Time-Lapse Automaton

I had gotten to playing with time-lapse photography lately, and I’d like to incorporate motion into it. Searching around, I found some people using inexpensive and/or adjustable telescope mounts, and even security camera pan/tilt heads. The problems that I found with each of these solutions were that they could only move in two directions and didn’t exactly fit the model of time I was looking for.

A little more digging and I found people building robotic tripods heads for doing gigapixel panoramas (and this is definitely a cool idea – I’ll build one of those next, I think =) – and I figured, what the hell – let’s build one that meets my needs exactly. Obviously, this being my first ‘robot’, I had a lot of catching up to do, but after a couple of weeks of research, and a couple more weeks of waiting to get parts in – you could say that I’m well on my way now.

So the following are the requirements of the design:

  • Be able to move independently: truck, pan, and tilt
  • Be able to truck at speeds as low as 1/60″ per minute (1″ per hour)
  • Be able to hold at least 7 lbs of camera + lens
  • Be transportable to the field (in kayak, two people carry down trail, etc.)
  • Be self-powered (battery)
  • Be able to operate for at least 8hrs on battery
  • Be field-programmable

Taking things in stages, I decided the first stage to complete would be the trucking motion (the pan/tilt servos are pretty easy to just buy) and the micro controller.

The truck stage is almost ready to be cut and assembled (making the track and camera cart myself), and will be able to move at a maximum speed of about 3 inches per minute, and a theoretic minimum of 0.01 in/min. I’ll talk more about that in a future post.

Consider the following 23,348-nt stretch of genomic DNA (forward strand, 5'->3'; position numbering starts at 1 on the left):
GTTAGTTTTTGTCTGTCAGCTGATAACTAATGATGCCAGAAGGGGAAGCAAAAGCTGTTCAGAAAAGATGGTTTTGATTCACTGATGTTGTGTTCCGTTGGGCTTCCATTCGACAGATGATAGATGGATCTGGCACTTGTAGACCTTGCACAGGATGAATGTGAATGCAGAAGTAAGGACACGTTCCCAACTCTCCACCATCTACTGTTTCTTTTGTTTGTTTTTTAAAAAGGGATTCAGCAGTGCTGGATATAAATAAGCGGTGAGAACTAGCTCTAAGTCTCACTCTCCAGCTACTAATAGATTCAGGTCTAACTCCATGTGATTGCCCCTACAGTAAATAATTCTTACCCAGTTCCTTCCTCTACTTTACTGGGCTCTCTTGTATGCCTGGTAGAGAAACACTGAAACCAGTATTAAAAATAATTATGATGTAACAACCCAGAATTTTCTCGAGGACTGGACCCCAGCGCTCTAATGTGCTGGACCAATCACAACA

I’ve got the microcontroller all setup and have prototyped the interface on breadboard. Finding out about the arduino microcontroller has made lots of odd projects seem possible. Being able to write the code in C and upload programs via the USB port handles all of the real hurdles, the rest is just a matter of putting together which circuits you need to build and how to make it all work!

The code is about half done, but the UI is pretty much worked out:

A keypad is the primary input – certain numbers from the main screen take common actions: run program, test program, stop, reset to starting positions. Asterisk enters the setup menu and in there values can be selected, keyed in, saved, reset, etc. The main screen shows status and indicators of which motors are running in which directions. The next version will allow for up to five different programs to be saved in EEPROM, meaning it can be pre-programmed, or programmed in the field.

It works like this: you key in where you want motors to start from, when you want them to start, how fast you want them to go, and where you want them to stop. Numbered markers will be on the track – and these are the positions used in the programs. A test is allowed, which sets the motors to certain key positions in the program and takes a photo there — allowing the verification of the program.

Mind you, it’ll take approximately 13 minutes to move from one end of the track to the other in test mode!
The parts used in the controller so far are:

1 Arduino Deicimilia

1 16×2 LCD

1 Keypad

A potentiometer, a handful of resistors, and a breadboard.

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~ by c.a. church on May 15, 2008.

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